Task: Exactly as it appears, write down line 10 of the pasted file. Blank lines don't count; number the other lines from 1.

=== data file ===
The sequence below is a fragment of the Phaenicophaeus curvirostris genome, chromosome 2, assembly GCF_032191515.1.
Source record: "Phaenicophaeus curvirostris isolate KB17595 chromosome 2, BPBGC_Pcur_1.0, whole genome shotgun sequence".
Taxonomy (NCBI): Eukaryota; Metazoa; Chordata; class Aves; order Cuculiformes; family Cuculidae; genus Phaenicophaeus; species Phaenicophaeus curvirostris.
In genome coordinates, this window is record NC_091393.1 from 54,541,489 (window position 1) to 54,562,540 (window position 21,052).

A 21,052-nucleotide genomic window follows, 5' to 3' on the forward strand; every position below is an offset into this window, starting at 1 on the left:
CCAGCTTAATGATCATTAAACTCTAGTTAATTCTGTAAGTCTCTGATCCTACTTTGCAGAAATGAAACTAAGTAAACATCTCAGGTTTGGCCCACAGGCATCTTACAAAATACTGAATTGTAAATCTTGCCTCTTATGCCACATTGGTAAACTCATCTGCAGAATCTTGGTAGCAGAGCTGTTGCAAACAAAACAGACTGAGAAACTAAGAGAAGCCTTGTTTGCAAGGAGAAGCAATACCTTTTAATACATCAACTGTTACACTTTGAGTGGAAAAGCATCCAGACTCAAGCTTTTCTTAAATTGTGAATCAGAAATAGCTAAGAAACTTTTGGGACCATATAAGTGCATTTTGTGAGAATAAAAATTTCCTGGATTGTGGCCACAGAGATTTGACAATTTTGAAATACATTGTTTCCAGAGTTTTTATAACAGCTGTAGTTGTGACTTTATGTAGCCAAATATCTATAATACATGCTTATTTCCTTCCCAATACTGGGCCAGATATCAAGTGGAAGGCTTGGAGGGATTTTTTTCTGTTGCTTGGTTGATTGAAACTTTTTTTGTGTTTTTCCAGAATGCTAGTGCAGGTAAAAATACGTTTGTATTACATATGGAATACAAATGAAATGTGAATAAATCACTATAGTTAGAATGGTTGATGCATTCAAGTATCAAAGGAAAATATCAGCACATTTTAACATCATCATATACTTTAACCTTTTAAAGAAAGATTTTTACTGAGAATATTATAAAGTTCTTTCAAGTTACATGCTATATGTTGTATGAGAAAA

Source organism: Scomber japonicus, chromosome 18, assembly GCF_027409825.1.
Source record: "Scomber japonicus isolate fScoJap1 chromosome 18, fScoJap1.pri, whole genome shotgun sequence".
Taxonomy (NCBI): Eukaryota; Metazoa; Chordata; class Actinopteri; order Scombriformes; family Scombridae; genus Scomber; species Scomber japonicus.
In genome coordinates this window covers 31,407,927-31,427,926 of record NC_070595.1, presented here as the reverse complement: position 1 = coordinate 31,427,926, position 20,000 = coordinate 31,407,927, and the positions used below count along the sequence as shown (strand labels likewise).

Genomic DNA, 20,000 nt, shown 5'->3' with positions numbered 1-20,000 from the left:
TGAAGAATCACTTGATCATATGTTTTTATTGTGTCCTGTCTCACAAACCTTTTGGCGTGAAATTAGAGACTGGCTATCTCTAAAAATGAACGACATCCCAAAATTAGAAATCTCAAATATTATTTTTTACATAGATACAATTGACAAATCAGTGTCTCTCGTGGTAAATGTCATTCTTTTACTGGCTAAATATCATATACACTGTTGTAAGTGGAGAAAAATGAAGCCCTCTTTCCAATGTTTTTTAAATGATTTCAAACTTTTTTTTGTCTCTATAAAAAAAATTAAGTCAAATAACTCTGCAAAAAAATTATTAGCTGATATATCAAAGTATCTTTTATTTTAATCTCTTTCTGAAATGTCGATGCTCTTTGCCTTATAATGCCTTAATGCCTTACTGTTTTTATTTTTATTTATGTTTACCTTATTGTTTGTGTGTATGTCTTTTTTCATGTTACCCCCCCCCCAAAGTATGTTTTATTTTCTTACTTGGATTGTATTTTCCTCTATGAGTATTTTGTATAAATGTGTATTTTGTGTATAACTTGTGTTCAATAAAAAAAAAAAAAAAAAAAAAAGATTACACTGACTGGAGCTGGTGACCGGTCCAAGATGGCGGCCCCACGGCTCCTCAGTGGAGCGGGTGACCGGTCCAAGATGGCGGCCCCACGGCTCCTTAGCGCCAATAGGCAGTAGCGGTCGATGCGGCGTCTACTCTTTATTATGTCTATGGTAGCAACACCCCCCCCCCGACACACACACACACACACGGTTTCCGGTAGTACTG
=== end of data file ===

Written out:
In genome coordinates this window covers 31,407,927-31,427,926 of record NC_070595.1, presented here as the reverse complement: position 1 = coordinate 31,427,926, position 20,000 = coordinate 31,407,927, and the positions used below count along the sequence as shown (strand labels likewise).